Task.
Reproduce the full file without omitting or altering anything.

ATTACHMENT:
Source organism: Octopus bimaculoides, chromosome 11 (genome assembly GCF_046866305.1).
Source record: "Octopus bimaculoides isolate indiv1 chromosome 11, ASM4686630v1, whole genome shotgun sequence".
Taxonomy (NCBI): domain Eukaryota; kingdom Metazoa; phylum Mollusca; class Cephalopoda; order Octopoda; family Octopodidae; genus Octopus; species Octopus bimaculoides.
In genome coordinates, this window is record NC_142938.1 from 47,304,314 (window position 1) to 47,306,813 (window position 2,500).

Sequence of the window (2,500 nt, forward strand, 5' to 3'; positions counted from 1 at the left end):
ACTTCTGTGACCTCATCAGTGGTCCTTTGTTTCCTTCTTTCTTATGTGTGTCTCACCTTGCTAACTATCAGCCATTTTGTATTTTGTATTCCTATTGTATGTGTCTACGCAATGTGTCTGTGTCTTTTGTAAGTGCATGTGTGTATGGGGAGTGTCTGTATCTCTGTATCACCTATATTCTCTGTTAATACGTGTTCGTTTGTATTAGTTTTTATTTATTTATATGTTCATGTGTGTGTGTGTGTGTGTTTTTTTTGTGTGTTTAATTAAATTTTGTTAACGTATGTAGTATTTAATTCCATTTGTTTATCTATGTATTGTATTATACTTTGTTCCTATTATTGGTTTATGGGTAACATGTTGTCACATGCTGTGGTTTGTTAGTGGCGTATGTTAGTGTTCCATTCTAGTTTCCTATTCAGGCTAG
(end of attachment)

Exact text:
Source organism: Octopus bimaculoides, chromosome 11 (genome assembly GCF_046866305.1).
Source record: "Octopus bimaculoides isolate indiv1 chromosome 11, ASM4686630v1, whole genome shotgun sequence".
Taxonomy (NCBI): domain Eukaryota; kingdom Metazoa; phylum Mollusca; class Cephalopoda; order Octopoda; family Octopodidae; genus Octopus; species Octopus bimaculoides.
In genome coordinates, this window is record NC_142938.1 from 47,304,314 (window position 1) to 47,306,813 (window position 2,500).

Sequence of the window (2,500 nt, forward strand, 5' to 3'; positions counted from 1 at the left end):
ACTTCTGTGACCTCATCAGTGGTCCTTTGTTTCCTTCTTTCTTATGTGTGTCTCACCTTGCTAACTATCAGCCATTTTGTATTTTGTATTCCTATTGTATGTGTCTACGCAATGTGTCTGTGTCTTTTGTAAGTGCATGTGTGTATGGGGAGTGTCTGTATCTCTGTATCACCTATATTCTCTGTTAATACGTGTTCGTTTGTATTAGTTTTTATTTATTTATATGTTCATGTGTGTGTGTGTGTGTGTTTTTTTTGTGTGTTTAATTAAATTTTGTTAACGTATGTAGTATTTAATTCCATTTGTTTATCTATGTATTGTATTATACTTTGTTCCTATTATTGGTTTATGGGTAACATGTTGTCACATGCTGTGGTTTGTTAGTGGCGTATGTTAGTGTTCCATTCTAGTTTCCTATTCAGGCTAG